Wild garlic goes by many local names, of which "ramsons" is the best known, but which include gypsy onion, devil's posy, onion-stinkers, snake-plant and stinking Jenny.1.
It certainly lives up to its reputation, and the leaves, stem and bulb all smell and taste strongly of garlic. It was first described by Turner in 1551,2.
but there is every reason to assume (and some evidence
to back it) that wild garlic has been eaten by people since the Mesolithic period. The species name "ursinum" comes from its popularity with brown bears (and wild boars).
Ramsons are very attractive plants, with deep-green soft leaves like thos of tulips up to 25cm long. The brilliant white star-shaped flowers are born in a loose cluster at the top of a stalk, and can make a very pleasing carpet effect when a large stand of the plant is in flower. Their bulbs are quite thin and elongate. The edible flowers make an excellent trendy garnish on a salad, and the leaves can be used as a mild substitute for garlic, and they make a sublime soup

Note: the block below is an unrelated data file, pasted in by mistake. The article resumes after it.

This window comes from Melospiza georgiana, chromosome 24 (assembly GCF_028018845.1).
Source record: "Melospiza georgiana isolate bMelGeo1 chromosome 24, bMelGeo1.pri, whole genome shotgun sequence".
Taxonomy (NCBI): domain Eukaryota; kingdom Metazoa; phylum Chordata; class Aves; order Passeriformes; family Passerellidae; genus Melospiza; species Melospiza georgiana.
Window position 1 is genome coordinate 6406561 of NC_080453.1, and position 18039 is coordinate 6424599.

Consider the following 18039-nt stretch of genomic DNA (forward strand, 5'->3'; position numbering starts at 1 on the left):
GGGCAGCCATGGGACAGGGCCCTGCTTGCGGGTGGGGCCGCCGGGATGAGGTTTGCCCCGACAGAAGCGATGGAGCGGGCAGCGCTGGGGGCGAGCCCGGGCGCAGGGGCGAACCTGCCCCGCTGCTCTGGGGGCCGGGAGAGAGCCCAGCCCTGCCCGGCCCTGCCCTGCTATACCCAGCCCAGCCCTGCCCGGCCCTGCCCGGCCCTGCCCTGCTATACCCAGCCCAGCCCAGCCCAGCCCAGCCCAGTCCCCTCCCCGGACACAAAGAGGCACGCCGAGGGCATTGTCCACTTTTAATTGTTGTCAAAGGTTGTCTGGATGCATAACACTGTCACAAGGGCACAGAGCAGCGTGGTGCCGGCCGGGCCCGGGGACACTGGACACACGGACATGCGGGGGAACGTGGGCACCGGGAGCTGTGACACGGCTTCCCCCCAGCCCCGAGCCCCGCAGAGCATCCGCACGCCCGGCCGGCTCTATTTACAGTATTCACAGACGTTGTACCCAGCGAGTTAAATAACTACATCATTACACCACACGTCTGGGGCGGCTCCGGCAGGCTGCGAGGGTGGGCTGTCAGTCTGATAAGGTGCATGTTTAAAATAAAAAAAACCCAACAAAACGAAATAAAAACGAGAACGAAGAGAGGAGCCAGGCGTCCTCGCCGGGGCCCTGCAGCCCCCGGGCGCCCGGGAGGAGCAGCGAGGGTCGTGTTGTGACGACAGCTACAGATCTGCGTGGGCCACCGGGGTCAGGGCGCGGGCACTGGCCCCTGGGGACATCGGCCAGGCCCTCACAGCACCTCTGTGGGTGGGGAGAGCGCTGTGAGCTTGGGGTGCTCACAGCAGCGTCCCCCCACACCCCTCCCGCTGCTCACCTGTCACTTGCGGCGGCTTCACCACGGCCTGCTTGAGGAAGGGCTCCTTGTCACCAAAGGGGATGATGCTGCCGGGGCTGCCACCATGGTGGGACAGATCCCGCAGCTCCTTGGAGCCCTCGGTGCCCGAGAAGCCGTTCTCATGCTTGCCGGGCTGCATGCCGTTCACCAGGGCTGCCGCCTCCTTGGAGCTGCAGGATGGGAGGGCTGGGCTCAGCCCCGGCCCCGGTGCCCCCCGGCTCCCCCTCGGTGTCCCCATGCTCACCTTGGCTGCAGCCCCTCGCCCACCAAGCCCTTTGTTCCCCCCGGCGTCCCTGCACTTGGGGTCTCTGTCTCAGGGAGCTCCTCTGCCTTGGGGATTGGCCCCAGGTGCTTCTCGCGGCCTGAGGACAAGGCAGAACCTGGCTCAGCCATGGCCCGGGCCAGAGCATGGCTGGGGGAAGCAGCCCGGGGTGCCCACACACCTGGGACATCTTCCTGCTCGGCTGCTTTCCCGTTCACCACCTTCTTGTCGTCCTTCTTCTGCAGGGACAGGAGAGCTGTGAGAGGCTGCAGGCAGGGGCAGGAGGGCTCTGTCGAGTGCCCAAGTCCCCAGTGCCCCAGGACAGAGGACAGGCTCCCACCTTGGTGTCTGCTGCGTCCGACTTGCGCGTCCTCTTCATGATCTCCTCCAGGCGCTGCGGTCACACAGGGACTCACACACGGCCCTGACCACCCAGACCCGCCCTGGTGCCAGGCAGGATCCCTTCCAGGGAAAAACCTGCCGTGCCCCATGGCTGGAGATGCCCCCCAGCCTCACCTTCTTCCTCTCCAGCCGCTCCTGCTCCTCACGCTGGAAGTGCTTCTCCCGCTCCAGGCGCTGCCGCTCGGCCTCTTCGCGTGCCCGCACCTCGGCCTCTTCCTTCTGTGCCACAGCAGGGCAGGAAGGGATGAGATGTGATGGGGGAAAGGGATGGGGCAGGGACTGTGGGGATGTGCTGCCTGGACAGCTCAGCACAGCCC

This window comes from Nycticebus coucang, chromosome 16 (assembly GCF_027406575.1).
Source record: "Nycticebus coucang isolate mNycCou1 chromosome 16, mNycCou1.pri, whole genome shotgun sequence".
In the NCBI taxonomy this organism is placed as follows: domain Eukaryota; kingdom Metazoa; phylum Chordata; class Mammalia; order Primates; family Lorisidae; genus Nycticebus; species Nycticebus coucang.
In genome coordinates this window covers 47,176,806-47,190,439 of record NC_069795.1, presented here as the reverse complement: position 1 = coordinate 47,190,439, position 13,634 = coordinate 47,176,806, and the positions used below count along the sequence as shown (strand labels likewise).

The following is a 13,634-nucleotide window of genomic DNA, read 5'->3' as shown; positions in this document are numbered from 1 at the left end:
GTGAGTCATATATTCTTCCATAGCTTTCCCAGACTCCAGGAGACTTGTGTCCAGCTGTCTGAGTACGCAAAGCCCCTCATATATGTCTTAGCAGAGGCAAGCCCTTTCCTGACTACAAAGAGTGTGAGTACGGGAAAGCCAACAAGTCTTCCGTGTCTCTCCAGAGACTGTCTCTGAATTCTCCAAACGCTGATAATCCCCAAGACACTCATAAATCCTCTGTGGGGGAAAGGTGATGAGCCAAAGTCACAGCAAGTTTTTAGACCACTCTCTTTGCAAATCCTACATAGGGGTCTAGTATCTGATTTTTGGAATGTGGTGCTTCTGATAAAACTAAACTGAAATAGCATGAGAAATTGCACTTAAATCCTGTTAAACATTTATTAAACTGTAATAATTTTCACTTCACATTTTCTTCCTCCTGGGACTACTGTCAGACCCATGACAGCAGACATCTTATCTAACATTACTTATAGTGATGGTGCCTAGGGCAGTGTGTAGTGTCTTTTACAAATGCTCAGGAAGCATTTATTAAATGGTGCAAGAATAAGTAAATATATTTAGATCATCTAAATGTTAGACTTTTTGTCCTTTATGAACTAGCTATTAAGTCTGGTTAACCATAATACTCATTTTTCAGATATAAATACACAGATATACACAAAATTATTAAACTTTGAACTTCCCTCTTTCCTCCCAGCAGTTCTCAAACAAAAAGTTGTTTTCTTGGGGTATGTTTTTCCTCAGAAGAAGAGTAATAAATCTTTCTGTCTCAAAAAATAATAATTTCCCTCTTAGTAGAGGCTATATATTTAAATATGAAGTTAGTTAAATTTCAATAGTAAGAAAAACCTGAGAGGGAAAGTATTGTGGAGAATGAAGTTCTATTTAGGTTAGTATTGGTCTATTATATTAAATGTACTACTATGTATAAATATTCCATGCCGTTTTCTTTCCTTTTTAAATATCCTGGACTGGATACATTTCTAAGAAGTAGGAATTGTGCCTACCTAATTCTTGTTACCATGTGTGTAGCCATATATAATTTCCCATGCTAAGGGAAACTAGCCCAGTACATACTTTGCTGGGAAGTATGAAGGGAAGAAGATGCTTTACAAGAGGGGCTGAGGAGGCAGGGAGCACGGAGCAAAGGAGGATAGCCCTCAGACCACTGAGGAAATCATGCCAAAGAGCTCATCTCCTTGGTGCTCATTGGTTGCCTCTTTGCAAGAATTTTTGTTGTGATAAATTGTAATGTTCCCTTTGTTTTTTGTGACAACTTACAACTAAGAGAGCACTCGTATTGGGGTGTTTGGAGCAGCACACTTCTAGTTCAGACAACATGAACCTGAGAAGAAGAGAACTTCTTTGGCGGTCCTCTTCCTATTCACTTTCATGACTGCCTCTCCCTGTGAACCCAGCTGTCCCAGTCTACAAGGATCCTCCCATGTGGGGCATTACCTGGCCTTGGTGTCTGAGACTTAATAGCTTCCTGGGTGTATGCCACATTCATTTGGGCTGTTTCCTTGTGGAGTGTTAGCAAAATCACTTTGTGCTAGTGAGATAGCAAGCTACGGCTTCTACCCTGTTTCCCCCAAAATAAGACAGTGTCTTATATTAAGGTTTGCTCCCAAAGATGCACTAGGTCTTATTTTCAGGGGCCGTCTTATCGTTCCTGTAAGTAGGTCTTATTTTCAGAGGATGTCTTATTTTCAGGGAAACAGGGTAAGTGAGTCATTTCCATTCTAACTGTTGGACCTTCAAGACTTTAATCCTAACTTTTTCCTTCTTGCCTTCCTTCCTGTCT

Ramsons were used in folk medicine. Vickery records a seventeenth century proverb: "eat leeks in March and ramsins in May, and all the yeare after physitians may play".1. He quotes a colds and coughs recipe I would like to try - fresh washed bulbs are dried and put in a jar with brown sugar and light Jamaica rum. This is stored in a dark place until winter when it is needed.
Wild garlic is visited by pollinating bumbles and honeybees. It is a foodplant for a few insects including the leaf-mining beetle Orthochaetes setiger and the ramsons hoverfly Portevinia maculata3. which eats the stem bases and bulbs.
There is a down-side to this elegant plant, in that it can be a bit of a thug, and spread extensively if it likes your garden. The RHS have a profile discussing how to deal with it.4.
1. Vickery, R. 2019. Vickery’s Folk Flora, An A to Z of the Folklore and Uses of British and Irish Plants. Weidenfeld & Nicolson. London.p
2. Pearman, D. (2017). The Discovery of the Native Flora of Britain and Ireland, A compilation of the first records for 1670 species and aggregates, covering Great Britain, Ireland, The Channel Isles and the Isle of Man. Botanical Society of Britain & Ireland. p 92
Page written and compiled by Steve Head